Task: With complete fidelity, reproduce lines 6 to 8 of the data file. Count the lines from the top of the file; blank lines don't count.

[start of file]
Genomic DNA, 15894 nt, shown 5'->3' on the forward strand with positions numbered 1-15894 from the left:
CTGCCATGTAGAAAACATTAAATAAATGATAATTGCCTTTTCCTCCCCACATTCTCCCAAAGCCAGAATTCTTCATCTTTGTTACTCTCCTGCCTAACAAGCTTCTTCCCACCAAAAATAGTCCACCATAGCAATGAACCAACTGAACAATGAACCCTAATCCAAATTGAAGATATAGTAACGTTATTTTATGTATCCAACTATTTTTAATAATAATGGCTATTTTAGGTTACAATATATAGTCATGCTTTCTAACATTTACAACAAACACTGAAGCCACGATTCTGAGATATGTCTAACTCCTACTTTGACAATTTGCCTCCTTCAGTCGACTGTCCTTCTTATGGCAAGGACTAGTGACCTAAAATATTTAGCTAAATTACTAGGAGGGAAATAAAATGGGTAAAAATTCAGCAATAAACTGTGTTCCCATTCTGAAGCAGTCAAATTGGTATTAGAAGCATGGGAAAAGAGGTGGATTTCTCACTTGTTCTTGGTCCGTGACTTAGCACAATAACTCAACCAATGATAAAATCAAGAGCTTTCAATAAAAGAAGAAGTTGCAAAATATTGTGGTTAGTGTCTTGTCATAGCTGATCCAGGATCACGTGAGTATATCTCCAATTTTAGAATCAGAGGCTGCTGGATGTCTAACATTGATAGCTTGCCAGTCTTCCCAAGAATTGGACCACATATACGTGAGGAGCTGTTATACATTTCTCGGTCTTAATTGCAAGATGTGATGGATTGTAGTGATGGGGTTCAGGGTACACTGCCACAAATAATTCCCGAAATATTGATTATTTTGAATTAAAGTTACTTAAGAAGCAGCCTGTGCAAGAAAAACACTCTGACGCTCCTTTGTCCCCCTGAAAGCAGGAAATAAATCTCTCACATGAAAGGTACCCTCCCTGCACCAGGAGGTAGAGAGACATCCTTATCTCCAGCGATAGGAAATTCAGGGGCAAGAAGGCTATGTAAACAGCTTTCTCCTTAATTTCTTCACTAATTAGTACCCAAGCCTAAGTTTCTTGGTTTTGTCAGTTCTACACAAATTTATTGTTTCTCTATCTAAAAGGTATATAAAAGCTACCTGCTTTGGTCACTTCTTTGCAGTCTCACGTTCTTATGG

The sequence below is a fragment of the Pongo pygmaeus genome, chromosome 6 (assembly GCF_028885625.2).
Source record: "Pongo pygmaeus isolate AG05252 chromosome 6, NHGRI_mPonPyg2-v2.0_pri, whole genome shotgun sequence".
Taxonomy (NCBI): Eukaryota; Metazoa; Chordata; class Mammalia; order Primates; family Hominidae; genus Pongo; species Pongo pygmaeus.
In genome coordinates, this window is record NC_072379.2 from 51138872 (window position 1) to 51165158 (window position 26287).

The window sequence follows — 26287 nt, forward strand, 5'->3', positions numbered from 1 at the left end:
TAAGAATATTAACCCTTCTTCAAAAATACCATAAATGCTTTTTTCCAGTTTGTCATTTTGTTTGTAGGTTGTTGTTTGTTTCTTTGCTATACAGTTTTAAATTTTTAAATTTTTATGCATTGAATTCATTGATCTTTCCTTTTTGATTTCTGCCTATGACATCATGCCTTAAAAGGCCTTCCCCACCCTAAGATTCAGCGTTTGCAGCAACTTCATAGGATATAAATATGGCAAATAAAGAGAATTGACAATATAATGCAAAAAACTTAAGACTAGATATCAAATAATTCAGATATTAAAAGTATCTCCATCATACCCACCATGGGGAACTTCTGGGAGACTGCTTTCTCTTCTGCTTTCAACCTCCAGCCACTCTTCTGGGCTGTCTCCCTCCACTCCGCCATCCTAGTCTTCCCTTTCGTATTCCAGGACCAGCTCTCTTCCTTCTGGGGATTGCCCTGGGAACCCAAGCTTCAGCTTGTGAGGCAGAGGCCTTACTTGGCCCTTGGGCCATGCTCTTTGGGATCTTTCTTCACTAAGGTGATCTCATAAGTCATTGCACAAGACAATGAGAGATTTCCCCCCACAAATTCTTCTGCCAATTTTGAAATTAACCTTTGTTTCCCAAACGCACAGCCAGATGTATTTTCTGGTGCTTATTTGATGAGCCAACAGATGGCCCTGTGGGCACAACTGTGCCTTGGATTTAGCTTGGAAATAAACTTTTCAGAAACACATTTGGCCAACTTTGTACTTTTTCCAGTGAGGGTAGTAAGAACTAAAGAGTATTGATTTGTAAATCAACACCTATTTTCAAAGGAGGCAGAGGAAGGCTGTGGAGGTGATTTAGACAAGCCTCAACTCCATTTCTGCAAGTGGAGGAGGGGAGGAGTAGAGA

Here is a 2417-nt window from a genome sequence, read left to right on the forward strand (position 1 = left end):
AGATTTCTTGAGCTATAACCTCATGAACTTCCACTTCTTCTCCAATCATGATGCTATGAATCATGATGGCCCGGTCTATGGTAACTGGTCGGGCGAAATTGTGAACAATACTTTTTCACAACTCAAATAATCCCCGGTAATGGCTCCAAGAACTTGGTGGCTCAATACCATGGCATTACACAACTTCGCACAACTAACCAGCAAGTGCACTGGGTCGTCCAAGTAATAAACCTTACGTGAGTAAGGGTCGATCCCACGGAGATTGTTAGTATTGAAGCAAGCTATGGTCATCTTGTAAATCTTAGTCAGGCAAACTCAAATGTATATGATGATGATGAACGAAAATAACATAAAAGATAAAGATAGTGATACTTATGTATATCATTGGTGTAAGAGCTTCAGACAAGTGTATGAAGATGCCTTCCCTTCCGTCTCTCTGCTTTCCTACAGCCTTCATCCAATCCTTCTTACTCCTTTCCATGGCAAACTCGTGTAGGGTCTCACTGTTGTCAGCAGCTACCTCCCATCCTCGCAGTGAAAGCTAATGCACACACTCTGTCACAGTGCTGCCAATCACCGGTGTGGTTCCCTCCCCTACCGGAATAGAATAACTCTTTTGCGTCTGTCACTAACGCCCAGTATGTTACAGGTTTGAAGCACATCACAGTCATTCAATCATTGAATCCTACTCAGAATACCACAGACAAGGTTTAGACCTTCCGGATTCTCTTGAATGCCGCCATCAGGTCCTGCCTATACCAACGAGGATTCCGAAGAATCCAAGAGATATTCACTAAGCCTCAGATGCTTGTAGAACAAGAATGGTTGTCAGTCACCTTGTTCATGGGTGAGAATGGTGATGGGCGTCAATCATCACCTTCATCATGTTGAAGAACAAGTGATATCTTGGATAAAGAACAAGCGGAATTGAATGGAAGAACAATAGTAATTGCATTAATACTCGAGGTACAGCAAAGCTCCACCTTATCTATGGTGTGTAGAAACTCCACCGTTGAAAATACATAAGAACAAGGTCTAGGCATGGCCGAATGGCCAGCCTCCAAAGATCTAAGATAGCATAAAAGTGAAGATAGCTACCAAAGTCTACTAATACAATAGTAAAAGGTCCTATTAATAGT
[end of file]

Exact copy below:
In genome coordinates, this window is record NC_072379.2 from 51138872 (window position 1) to 51165158 (window position 26287).

The window sequence follows — 26287 nt, forward strand, 5'->3', positions numbered from 1 at the left end:
TAAGAATATTAACCCTTCTTCAAAAATACCATAAATGCTTTTTTCCAGTTTGTCATTTTGTTTGTAGGTTGTTGTTTGTTTCTTTGCTATACAGTTTTAAATTTTTAAATTTTTATGCATTGAATTCATTGATCTTTCCTTTTTGATTTCTGCCTATGACATCATGCCTTAAAAGGCCTTCCCCACCCTAAGATTCAGCGTTTGCAGCAACTTCATAGGATATAAATATGGCAAATAAAGAGAATTGACAATATAATGCAAAAAACTTAAGACTAGATATCAAATAATTCAGATATTAAAAGTATCTCCATCATACCCACCATGGGGAACTTCTGGGAGACTGCTTTCTCTTCTGCTTTCAACCTCCAGCCACTCTTCTGGGCTGTCTCCCTCCACTCCGCCATCCTAGTCTTCCCTTTCGTATTCCAGGACCAGCTCTCTTCCTTCTGGGGATTGCCCTGGGAACCCAAGCTTCAGCTTGTGAGGCAGAGGCCTTACTTGGCCCTTGGGCCATGCTCTTTGGGATCTTTCTTCACTAAGGTGATCTCATAAGTCATTGCACAAGACAATGAGAGATTTCCCCCCACAAATTCTTCTGCCAATTTTGAAATTAACCTTTGTTTCCCAAACGCACAGCCAGATGTATTTTCTGGTGCTTATTTGATGAGCCAACAGATGGCCCTGTGGGCACAACTGTGCCTTGGATTTAGCTTGGAAATAAACTTTTCAGAAACACATTTGGCCAACTTTGTACTTTTTCCAGTGAGGGTAGTAAGAACTAAAGAGTATTGATTTGTAAATCAACACCTATTTTCAAAGGAGGCAGAGGAAGGCTGTGGAGGTGATTTAGACAAGCCTCAACTCCATTTCTGCAAGTGGAGGAGGGGAGGAGTAGAGA